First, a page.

Southampton was incorporated as a town in 1904 with a population of slightly over 2400.
A month later, a movement began to building a town hall with the result that a combined building on Albert Street also included a school. Formerly, the Masonic Hall, it is now a private home and art studio. At the time it was built however, the lower floor was the school, while the upper storey housed the village offices.
According to an historic article, in 1861, a Rifle Company was organized and a drill hall was built in 1862, where today’s Town Hall stands at the corner of Albert and High Streets. When the Rifle Company moved to Port Elgin, the empty building became the official Town Hall and was formally opened with a grand ball and concert on December 27th, 1873.
The original building however was later moved to the north side of High Street near Grosvenor Street but was destroyed by fire.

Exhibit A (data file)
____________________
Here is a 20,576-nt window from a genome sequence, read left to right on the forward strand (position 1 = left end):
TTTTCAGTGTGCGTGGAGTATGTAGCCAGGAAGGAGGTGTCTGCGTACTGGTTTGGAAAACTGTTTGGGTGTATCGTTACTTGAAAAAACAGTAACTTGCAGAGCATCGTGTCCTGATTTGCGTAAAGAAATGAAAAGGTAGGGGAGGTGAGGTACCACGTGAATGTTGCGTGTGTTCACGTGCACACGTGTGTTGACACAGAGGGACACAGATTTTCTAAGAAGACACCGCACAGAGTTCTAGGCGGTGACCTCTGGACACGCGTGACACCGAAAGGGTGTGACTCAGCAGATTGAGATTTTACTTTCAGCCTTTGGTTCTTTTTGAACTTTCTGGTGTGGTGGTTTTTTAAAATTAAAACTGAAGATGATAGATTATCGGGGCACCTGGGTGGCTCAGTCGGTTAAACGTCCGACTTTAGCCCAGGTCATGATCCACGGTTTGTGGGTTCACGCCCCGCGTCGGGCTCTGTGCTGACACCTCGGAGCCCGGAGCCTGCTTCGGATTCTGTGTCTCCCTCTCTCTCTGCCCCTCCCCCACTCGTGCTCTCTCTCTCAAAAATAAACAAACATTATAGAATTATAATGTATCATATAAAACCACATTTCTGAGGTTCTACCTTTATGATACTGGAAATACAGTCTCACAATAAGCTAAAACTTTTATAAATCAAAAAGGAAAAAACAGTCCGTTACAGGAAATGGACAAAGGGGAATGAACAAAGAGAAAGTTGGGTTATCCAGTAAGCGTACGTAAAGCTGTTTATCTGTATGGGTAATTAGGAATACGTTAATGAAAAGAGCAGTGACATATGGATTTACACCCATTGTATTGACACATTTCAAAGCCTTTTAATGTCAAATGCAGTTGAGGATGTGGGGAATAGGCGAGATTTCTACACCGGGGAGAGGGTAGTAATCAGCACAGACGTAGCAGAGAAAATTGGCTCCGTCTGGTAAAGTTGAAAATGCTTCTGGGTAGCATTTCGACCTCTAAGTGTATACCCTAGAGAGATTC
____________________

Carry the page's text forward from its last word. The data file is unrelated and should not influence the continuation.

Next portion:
Today’s Southampton Town Hall was built in 1910 by local masons.
The bell tower and clock was built in memory of the young men who enlisted in the World War I and the bell, itself, has an interesting history.
The Great Lakes are known for their ‘Fall’ gales and, in 1865 according to records, the American steamship the Pewchie, was claimed by Lake Huron with all aboard. According to records, sometime later, a Saugeen First Nation man arrived in Southampton to say that he had found a body washed up on shore behind their village (now known as Saugeen First Nation). Several Southampton men, including Dr. Scott and Fred Tolmie, went out by Denny’s Dam and found the body of a young woman wearing a Pewchie life-preserver. With letters also found,they were able to identify her and notified friends through names found. Mail, of course, was what is known today as ‘snail mail’ … slow, but after a slight delay, a brother arrived to claim the body and take his sister home.
They were the family of the Troy Bell Company of Syracuse, New York.
In appreciation, the family sent the first bell to Southampton which became the all-purpose bell for the town, the church, the school and fire alarm. When the bell cracked however, the Mayor at the time, A. E. Belcher (Belcher Lane bears his name) and Council wrote to the Troy Bell Co. requesting a replacement. The company agreed provided Southampton agreed to pay the shipping. Council agreed.
Today, the bell still chimes every hour on the hour, as a measure of time in Southampton.